5: sing loudly and without inhibition
       6: praise or celebrate in song; "All tongues shall troll you"
       7: speak or recite rapidly or in a rolling voice

Din dicționarul Moby Thesaurus II by Grady Ward, 1.0 :

  150 Moby Thesaurus words for "troll":
     Argus, Briareus, Cerberus, Charybdis, Cyclops, Echidna, Gorgon,
     Harpy, Hydra, Loch Ness monster, Medusa, Minotaur, Pegasus, Python,
     Scylla, Sphinx, Talos, Typhon, advance, angle, anthem,
     bait the hook, ballad, bob, bowl, bunt, butt, canon, carol, catch,
     centaur, chant, chimera, chirp, chirrup, choir, chorus, clam,
     cockatrice, croon, dap, descant, dib, dibble, do-re-mi, drag,
     draggle, dragon, drake, draw, drive, fish, fly-fish, forward,
     fugato, fugue, furl, gig, go fishing, griffin, grig, guddle, hale,
     haul, heave, hippocampus, hum, hymn, impel, intonate, intone, jack,
     jacklight, jig, lilt, lug, mermaid, merman, minstrel, move, net,
     nixie, ogre, ogress, pedal, pipe, pole, propel, psalm, pull, push,
     quaver, roc, roll, roll up, rondeau, rondino, rondo, rondoletto,
     roulade, round, roundelay, row, salamander, satyr, sea horse,
     sea serpent, seine, serenade, shake, shove, shrimp, shunt, sing,
     sing in chorus, siren, snake, sol-fa, solmizate, spin, still-fish,
     sweep, sweep along, take in tow, thrust, torch, tow, trail, train,
     trawl, treadle, tremolo, trill, trundle, tug, tweedle, tweedledee,
     twit, twitter, unicorn, vampire, vocalize, warble, werewolf, whale,
     whistle, windigo, xiphopagus, yodel, zombie  
     
Din dicționarul Jargon File (4.3.1, 29 Jun 2001) :

  troll 1. v.,n. [From the Usenet group alt.folklore.urban] To utter a
     posting on Usenet designed to attract predictable responses or
     flames; or, the post itself. Derives from the phrase "trolling for
     newbies" which in turn comes from mainstream "trolling", a style of
     fishing in which one trails bait through a likely spot hoping for a
     bite. The well-constructed troll is a post that induces lots of newbies
     and flamers to make themselves look even more clueless than they already
     do, while subtly conveying to the more savvy and experienced that it is
     in fact a deliberate troll. If you don't fall for the joke, you get to
     be in on it. See also YHBT. 2. n. An individual who chronically trolls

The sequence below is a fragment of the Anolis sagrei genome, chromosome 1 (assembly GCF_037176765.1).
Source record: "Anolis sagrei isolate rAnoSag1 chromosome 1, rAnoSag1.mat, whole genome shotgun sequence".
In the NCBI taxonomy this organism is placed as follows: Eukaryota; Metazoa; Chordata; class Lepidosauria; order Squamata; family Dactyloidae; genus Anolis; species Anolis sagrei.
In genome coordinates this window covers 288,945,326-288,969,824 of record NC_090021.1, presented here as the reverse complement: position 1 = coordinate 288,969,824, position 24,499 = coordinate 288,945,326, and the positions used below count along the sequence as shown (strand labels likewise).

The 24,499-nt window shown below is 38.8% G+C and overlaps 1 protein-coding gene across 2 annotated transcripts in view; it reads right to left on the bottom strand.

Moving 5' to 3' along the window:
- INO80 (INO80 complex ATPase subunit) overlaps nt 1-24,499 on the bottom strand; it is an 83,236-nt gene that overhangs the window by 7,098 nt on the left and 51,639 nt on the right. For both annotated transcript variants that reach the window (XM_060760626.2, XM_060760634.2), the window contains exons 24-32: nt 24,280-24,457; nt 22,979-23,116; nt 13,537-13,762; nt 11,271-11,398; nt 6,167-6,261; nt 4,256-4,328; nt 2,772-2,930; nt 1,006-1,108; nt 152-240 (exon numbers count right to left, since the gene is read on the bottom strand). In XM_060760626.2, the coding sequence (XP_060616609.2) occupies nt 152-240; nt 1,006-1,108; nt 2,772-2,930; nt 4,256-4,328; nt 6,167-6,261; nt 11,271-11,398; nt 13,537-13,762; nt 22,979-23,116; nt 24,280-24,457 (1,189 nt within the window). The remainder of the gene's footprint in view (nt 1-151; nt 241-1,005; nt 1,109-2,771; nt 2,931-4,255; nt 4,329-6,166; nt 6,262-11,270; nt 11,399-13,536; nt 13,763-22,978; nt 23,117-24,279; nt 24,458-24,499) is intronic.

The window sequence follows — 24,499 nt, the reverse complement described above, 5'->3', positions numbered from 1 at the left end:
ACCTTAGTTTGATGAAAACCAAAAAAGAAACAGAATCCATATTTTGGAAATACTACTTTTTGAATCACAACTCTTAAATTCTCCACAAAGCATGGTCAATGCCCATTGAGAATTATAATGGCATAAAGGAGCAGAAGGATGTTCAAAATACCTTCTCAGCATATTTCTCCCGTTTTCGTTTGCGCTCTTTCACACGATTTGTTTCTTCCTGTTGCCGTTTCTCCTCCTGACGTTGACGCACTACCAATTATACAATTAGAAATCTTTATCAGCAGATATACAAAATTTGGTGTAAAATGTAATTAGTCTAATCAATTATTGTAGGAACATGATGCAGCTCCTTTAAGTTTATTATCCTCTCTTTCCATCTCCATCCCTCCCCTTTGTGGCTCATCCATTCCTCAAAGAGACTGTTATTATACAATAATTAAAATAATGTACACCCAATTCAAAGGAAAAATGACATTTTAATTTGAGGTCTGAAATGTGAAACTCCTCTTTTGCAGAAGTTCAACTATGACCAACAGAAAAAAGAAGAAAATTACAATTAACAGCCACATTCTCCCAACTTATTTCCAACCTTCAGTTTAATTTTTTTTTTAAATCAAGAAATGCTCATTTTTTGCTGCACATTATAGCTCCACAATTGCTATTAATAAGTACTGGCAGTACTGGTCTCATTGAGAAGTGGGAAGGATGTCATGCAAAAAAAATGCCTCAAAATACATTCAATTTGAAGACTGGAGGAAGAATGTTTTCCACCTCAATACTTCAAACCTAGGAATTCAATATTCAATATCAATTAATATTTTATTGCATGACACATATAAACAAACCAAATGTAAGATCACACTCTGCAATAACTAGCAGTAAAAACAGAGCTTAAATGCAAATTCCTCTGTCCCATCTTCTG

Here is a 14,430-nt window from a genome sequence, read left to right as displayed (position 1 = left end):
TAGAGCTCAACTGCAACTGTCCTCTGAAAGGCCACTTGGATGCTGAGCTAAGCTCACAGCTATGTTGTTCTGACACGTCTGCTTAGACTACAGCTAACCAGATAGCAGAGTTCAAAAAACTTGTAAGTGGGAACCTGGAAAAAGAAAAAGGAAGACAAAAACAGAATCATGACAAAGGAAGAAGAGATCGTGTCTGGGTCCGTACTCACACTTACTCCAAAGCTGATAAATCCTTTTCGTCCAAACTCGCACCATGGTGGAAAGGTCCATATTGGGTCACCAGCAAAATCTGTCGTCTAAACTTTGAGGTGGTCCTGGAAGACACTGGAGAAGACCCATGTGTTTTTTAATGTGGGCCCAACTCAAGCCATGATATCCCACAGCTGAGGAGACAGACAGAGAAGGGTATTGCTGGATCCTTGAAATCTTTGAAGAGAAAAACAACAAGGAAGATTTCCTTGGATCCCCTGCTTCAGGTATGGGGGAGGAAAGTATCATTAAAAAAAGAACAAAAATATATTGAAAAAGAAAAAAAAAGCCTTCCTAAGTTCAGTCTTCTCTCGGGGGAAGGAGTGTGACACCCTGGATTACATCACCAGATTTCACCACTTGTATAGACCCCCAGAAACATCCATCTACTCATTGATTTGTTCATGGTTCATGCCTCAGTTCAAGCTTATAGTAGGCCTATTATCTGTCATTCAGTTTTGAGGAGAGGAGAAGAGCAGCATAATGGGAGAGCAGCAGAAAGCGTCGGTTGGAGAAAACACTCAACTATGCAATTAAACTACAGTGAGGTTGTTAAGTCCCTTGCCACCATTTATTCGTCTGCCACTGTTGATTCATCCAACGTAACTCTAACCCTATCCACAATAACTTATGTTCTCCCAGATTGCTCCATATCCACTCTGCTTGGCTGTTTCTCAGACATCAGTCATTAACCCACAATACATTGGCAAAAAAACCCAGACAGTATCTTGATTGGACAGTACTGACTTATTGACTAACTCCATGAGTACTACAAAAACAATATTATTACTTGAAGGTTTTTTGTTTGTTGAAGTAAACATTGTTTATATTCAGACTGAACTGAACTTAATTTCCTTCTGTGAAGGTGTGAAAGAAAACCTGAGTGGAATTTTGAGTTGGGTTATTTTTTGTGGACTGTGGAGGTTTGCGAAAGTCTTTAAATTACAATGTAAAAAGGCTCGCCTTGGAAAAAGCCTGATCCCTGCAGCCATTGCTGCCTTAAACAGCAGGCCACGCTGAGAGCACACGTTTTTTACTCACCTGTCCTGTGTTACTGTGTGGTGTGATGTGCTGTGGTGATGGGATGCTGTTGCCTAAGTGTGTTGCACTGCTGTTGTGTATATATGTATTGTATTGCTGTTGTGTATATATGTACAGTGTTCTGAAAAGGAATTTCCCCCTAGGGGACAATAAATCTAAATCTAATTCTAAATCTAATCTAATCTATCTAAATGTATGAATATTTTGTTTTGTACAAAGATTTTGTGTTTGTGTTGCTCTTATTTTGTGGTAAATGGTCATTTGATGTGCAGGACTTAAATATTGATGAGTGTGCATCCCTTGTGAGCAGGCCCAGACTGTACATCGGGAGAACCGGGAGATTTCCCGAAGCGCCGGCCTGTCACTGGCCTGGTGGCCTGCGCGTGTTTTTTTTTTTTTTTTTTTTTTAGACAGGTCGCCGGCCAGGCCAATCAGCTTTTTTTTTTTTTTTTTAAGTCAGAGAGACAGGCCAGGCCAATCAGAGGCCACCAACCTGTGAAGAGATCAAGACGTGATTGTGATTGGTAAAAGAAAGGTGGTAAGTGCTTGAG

in sense 1; regularly posts specious arguments, flames or personal
     attacks to a newsgroup, discussion list, or in email for no other
     purpose than to annoy someone or disrupt a discussion. Trolls are
     recognizable by the fact that they have no real interest in learning
     about the topic at hand - they simply want to utter flame bait. Like the
     ugly creatures they are named after, they exhibit no redeeming
     characteristics, and as such, they are recognized as a lower form of
     life on the net, as in, "Oh, ignore him, he's just a troll." Compare
     kook. 3. n. [Berkeley] Computer lab monitor. A popular campus job for
     CS students. Duties include helping newbies and ensuring that lab
     policies are followed. Probably so-called because it involves lurking in
     dark cavelike corners.
  
     Some people claim that the troll (sense 1) is properly a narrower
     category than flame bait, that a troll is categorized by containing
     some assertion that is wrong but not overtly controversial. See also
     Troll-O-Meter.
  
     The use of `troll' in either sense is a live metaphor that readily
     produces elaborations and combining forms. For example, one not
     infrequently sees the warning "Do not feed the troll" as part of a
     followup to troll postings.
  
  

Din dicționarul The Free On-line Dictionary of Computing (27 SEP 03) :

  TROLL
       
          An array language continuous simulation, econometric
          modelling or statistical analysis.
       
          ["TROLL Reference Manual", D0062, Info Proc Services, MIT
          (1973-76)].
       
       

Din dicționarul The Free On-line Dictionary of Computing (27 SEP 03) :

  troll
       
          An electronic mail message, Usenet posting or other
          (electronic) communication which is intentionally incorrect,
          but not overtly controversial (compare flame bait), or the
          act of sending such a message.  Trolling aims to elicit an
          emotional reaction from those with a hair-trigger on the reply
          key.  A really subtle troll makes some people lose their
          minds.
       
          (1994-10-17)